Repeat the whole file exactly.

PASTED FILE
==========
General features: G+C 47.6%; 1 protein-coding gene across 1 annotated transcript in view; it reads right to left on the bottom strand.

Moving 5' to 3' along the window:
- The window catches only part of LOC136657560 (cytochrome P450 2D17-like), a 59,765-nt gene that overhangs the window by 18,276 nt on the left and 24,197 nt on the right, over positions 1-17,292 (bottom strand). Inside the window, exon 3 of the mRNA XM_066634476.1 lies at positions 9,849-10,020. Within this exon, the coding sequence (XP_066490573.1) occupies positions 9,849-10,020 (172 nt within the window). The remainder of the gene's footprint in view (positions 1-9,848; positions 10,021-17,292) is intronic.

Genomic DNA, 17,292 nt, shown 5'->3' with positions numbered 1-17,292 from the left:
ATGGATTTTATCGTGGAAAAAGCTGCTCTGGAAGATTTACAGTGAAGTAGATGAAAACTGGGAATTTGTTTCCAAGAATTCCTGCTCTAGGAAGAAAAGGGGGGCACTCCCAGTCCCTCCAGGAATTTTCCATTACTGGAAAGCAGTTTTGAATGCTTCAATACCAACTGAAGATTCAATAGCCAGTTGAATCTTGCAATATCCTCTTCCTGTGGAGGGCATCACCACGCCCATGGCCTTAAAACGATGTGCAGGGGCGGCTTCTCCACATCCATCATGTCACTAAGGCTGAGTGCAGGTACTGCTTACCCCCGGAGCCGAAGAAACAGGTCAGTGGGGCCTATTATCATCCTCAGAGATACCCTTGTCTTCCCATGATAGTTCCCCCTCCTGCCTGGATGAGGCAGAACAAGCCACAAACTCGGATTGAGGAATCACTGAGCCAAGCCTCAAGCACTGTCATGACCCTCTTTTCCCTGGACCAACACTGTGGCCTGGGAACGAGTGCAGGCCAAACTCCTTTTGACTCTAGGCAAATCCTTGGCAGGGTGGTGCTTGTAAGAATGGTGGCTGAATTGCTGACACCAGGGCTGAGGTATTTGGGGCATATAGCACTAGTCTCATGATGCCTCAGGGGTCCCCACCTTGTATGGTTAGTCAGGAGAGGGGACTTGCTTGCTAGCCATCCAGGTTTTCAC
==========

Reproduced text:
General features: G+C 47.6%; 1 protein-coding gene across 1 annotated transcript in view; it reads right to left on the bottom strand.

Moving 5' to 3' along the window:
- The window catches only part of LOC136657560 (cytochrome P450 2D17-like), a 59,765-nt gene that overhangs the window by 18,276 nt on the left and 24,197 nt on the right, over positions 1-17,292 (bottom strand). Inside the window, exon 3 of the mRNA XM_066634476.1 lies at positions 9,849-10,020. Within this exon, the coding sequence (XP_066490573.1) occupies positions 9,849-10,020 (172 nt within the window). The remainder of the gene's footprint in view (positions 1-9,848; positions 10,021-17,292) is intronic.

Genomic DNA, 17,292 nt, shown 5'->3' with positions numbered 1-17,292 from the left:
ATGGATTTTATCGTGGAAAAAGCTGCTCTGGAAGATTTACAGTGAAGTAGATGAAAACTGGGAATTTGTTTCCAAGAATTCCTGCTCTAGGAAGAAAAGGGGGGCACTCCCAGTCCCTCCAGGAATTTTCCATTACTGGAAAGCAGTTTTGAATGCTTCAATACCAACTGAAGATTCAATAGCCAGTTGAATCTTGCAATATCCTCTTCCTGTGGAGGGCATCACCACGCCCATGGCCTTAAAACGATGTGCAGGGGCGGCTTCTCCACATCCATCATGTCACTAAGGCTGAGTGCAGGTACTGCTTACCCCCGGAGCCGAAGAAACAGGTCAGTGGGGCCTATTATCATCCTCAGAGATACCCTTGTCTTCCCATGATAGTTCCCCCTCCTGCCTGGATGAGGCAGAACAAGCCACAAACTCGGATTGAGGAATCACTGAGCCAAGCCTCAAGCACTGTCATGACCCTCTTTTCCCTGGACCAACACTGTGGCCTGGGAACGAGTGCAGGCCAAACTCCTTTTGACTCTAGGCAAATCCTTGGCAGGGTGGTGCTTGTAAGAATGGTGGCTGAATTGCTGACACCAGGGCTGAGGTATTTGGGGCATATAGCACTAGTCTCATGATGCCTCAGGGGTCCCCACCTTGTATGGTTAGTCAGGAGAGGGGACTTGCTTGCTAGCCATCCAGGTTTTCAC